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Finding the orbital velocity of the atomic electron, ionizing, particles & collisions

A hydrogen atom when in its lowest energy state consists of a proton of charge +e and an electron of charge -e and mass 9.1x10-31 kg. In the Bohr model of the atom, the electron moves around the nucleus in a circular orbit of radius 0.51x10-10 m. Determine the speed that another electron, starting very far away from the hydrogen atom, must have in order to ionize the atom during a collision. In the final state, all three particles (proton and two electrons) are considered at rest very far from each other.

(a) Construct a pictorial representation showing clearly the initial and final situations.

(b) Choose a system. Construct work-energy bar graphs for this process, showing Initial Energy + Wout = Final energy. (Hint do not ignore the circular velocity of the orbiting electron).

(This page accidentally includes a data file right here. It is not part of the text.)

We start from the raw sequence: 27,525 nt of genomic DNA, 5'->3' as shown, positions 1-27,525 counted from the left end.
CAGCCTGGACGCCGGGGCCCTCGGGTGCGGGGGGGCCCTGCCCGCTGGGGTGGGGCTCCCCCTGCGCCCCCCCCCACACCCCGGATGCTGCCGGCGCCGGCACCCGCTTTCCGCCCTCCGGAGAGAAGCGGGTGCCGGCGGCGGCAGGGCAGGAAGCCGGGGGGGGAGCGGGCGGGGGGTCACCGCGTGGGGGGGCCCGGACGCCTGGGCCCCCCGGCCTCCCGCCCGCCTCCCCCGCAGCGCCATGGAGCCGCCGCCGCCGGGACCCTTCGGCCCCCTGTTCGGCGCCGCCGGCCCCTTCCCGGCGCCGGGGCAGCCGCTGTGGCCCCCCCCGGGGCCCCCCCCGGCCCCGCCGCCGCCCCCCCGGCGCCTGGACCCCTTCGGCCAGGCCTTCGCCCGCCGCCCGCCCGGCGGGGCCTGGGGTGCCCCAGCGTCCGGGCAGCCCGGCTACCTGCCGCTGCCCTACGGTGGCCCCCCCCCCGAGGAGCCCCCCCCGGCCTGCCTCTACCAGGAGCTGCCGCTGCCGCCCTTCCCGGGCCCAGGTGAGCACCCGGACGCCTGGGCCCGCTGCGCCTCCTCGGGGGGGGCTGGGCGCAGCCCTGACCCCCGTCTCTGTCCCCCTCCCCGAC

(c) Based on your work-energy bar graphs, write down the work-energy theorem for this problem. Use Newton's laws to find the orbital velocity of the atomic electron.

(d) Solve for the initial velocity of the second electron.

Solution Preview

See attached file.

charge on an electron = on proton = e = 1.6*10(-19) C
mass of electron (me) = 9.1*10^(-31) kg
radius of orbital motion of the electron (r) = 0.51*10^(-10) m

See attached file.

Initial energy = Potential energy of electron proton system (U) + k.E. of electron orbiting the proton in an orbit(K)
U = -9*10^9 * e^2/r (-ve sign, because elect. and proton. have opp.charges)
=> U= -9*10^9*(1.6*10^(-19))^2/(0.51*10^(-10))
=> U = 45.18 ...

Solution Summary

The orbital velocity of the atomic electron is examined. The expert construct a pictorial representation showing the initial and final situations. With careful calculations and good explanations, the problem is solved including a pictorial.